Their huge components, difficult to transport on roadways, can be loaded at ports onto special boats, which take them to sprawling wind farms in the sea.

The enclosures which connect the blades to the wind turbine’s tower are readied to be loaded onto ships. By Rasmus Degnbol

The first offshore wind farm was built using a barge that had a crane mounted on a truck. Companies today have developed specialized vessels to carry these offshore turbines to their floating platforms.

They must contend with a variety of challenges, including the corrosive impact of saltwater. To service wind farms far from the shore, maintenance crews sometimes live on special ships.

It’s a complicated calculus.

In the early years, building an offshore wind farm was fantastically expensive, and governments offered generous subsidies to help the industry develop. But prices have been falling, and government support has “melted away,” according to Andreas Nauen, the chief executive of Siemens Gamesa’s offshore wind division.

Lower costs, though, have also made wind power more appealing elsewhere. Once mostly concentrated in northern Europe, Mr. Nauen is optimistic that new markets will emerge in Asia and the United States.

“This is real,” he said.

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Zaha Hadid’s Desert Think Tank: Environmental Beauty and Efficiency

A small, jewel-perfect mosque at the desert end terminates the long, central courtyard, its ceiling covered by a filigreed, computer-generated pattern that recalls traditional arabesque motifs. The mosque is among the few anywhere designed by a woman.

A talent at least equal to her male competitors and a feminist role model for women, especially in the Arab world, Hadid represented a progressive wing of Arab culture. In a country where most women wear the veil and abaya in public, Hadid was more partial, actually, to fashions by Issey Miyake and Yoshii Yamamoto. Her victory in the competition dovetailed with the agenda of a king who, in 2009, founded the coed King Abdullah University of Science and Technology in Jeddah, where men and women mixed freely on an environmentally green campus, attending classes together.

Susan Kearton, a research center spokeswoman, said the center’s mission to find the most productive use of energy for economic and social progress aligns with “Vision 2030,” which the kingdom’s heir apparent, Crown Prince Mohammed bin Salman, recently put forward to diversify and develop the economy away from oil.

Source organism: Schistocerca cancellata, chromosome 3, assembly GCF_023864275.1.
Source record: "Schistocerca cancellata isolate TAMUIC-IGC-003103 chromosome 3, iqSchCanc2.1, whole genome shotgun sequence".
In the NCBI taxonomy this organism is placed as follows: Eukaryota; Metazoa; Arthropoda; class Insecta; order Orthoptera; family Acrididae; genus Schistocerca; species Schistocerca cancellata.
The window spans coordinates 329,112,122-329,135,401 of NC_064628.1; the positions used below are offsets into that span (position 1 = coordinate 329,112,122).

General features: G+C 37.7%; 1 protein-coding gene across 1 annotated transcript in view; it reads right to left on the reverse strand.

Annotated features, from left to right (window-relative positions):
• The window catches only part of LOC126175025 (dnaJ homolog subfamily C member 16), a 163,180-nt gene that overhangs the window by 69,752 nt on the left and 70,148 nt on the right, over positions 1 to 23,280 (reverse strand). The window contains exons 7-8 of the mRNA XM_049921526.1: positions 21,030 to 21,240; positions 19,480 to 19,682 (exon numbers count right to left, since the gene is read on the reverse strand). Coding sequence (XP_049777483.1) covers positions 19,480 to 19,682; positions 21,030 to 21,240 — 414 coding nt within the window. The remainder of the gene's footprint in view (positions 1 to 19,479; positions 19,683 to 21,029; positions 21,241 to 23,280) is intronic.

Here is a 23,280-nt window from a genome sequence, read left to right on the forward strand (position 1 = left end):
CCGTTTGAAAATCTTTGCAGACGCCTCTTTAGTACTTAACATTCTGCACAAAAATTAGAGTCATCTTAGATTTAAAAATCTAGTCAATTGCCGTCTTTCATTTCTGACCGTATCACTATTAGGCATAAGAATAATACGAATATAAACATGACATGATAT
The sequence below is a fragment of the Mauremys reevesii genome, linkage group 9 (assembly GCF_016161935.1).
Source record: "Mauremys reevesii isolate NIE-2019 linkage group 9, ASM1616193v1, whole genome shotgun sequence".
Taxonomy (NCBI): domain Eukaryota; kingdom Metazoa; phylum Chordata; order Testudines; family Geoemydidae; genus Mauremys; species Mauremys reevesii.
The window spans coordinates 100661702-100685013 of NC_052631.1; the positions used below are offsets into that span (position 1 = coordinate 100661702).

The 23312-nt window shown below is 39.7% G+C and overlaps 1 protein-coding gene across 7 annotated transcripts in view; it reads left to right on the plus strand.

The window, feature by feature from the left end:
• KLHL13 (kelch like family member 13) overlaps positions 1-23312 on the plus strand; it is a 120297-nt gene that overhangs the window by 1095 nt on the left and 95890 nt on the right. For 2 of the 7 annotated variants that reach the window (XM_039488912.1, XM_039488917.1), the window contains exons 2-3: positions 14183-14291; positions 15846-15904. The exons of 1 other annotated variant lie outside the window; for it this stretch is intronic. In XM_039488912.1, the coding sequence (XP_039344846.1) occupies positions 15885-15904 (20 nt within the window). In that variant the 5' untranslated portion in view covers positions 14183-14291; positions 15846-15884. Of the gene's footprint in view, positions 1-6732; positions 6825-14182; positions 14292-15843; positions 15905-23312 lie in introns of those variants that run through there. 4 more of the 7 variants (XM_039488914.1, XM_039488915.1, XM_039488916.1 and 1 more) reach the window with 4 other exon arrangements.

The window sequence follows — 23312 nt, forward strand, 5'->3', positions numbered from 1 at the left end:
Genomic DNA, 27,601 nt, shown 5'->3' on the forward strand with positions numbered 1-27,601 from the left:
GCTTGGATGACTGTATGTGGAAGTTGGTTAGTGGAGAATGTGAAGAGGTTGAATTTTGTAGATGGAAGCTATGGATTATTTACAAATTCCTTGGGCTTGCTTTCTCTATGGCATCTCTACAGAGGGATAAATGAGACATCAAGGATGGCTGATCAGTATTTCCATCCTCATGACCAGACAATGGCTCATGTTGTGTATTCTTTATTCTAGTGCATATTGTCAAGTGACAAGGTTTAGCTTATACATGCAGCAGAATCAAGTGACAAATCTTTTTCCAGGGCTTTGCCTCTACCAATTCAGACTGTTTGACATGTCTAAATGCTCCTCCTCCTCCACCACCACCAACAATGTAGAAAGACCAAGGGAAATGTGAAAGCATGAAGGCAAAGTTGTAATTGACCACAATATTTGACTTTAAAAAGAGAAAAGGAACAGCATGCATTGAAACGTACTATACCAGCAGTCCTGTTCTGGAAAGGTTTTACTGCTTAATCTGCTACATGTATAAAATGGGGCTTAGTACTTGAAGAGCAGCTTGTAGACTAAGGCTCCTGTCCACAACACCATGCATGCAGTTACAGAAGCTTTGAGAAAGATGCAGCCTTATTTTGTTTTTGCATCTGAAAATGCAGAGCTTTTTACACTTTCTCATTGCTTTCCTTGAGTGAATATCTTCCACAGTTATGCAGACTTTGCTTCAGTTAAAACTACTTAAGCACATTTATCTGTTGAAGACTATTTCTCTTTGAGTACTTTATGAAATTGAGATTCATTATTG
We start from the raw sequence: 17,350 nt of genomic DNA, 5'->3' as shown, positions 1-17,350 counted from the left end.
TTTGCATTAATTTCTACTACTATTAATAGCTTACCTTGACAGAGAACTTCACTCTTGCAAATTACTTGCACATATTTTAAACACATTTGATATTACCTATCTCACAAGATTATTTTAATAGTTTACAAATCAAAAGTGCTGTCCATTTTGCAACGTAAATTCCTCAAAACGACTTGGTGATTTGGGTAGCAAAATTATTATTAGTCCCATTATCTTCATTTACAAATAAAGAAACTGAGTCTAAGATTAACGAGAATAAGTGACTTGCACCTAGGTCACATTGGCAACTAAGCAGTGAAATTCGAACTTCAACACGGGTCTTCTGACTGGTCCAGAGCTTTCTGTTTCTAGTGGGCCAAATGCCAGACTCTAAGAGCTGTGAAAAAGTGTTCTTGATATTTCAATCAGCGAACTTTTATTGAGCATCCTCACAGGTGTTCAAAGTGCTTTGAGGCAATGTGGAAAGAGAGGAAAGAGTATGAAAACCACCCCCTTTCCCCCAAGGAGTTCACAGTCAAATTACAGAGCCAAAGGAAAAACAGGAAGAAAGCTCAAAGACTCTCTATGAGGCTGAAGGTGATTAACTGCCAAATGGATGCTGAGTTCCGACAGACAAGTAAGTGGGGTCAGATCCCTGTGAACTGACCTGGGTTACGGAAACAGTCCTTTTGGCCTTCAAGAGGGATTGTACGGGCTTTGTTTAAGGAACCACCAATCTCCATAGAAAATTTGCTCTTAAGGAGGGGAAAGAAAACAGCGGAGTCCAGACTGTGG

A central courtyard view, with the entrance in the distance. Credit Hufton+Crow

The research center was Hadid’s first design to be entirely driven on the basis of sustainability, but she did not surrender her design passport when she entered the competition. In a culture where architectural traditions can separate the sexes, Hadid used her characteristically fluid spaces to break down barriers and encourage social mixing. During Design Week last fall, women and men, students and princes mingled freely, sharing food and conversation in common spaces. Veils were optional.

When the project started in 2009, King Abdullah was already 85 and ailing, and there was strong pressure to complete the project in his lifetime. The research center leased a floor in an office building in central London, where at peak production 50 architects, 80 engineers and 20 members of the center’s staff worked together. The engineers crunched numbers as everyone produced thousands of drawings.

“Decisions were made very quickly,” Mr. Kang said. “We’d generate a system and give the design to engineers to simulate wind flows and sun penetration in many feedback iterations. The design was shaped as much by the environment as by the basic will of the designer.”

The King Abdullah Petroleum and Research Center was conceived as a legacy project for the king, but, sadly, it proved to be a double legacy, the king’s and Hadid’s. If the building achieves the stature King Abdullah wanted, it was not just another trophy in Hadid’s gallery of triumphs. Always open to change, she had moved on from her successes into new territories. In Riyadh, already in her 60s, she changed direction, becoming an architect she had never quite been, creating a design she had never quite done. Architectural beauty and sustainability were not mutually exclusive. Like her building, she adapted.

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Geothermal Energy Grows in Kenya

Across all of East Africa, there’s potential for some 20,000 megawatts of geothermal energy, according to a report from agencies including the Infrastructure Consortium for Africa and the United Nations Environment Program.

But Kenya and the surrounding region face many challenges to harnessing its full geothermal potential. Lack of funding and technical expertise, poor governance, and corruption often hobble big infrastructure projects in developing countries.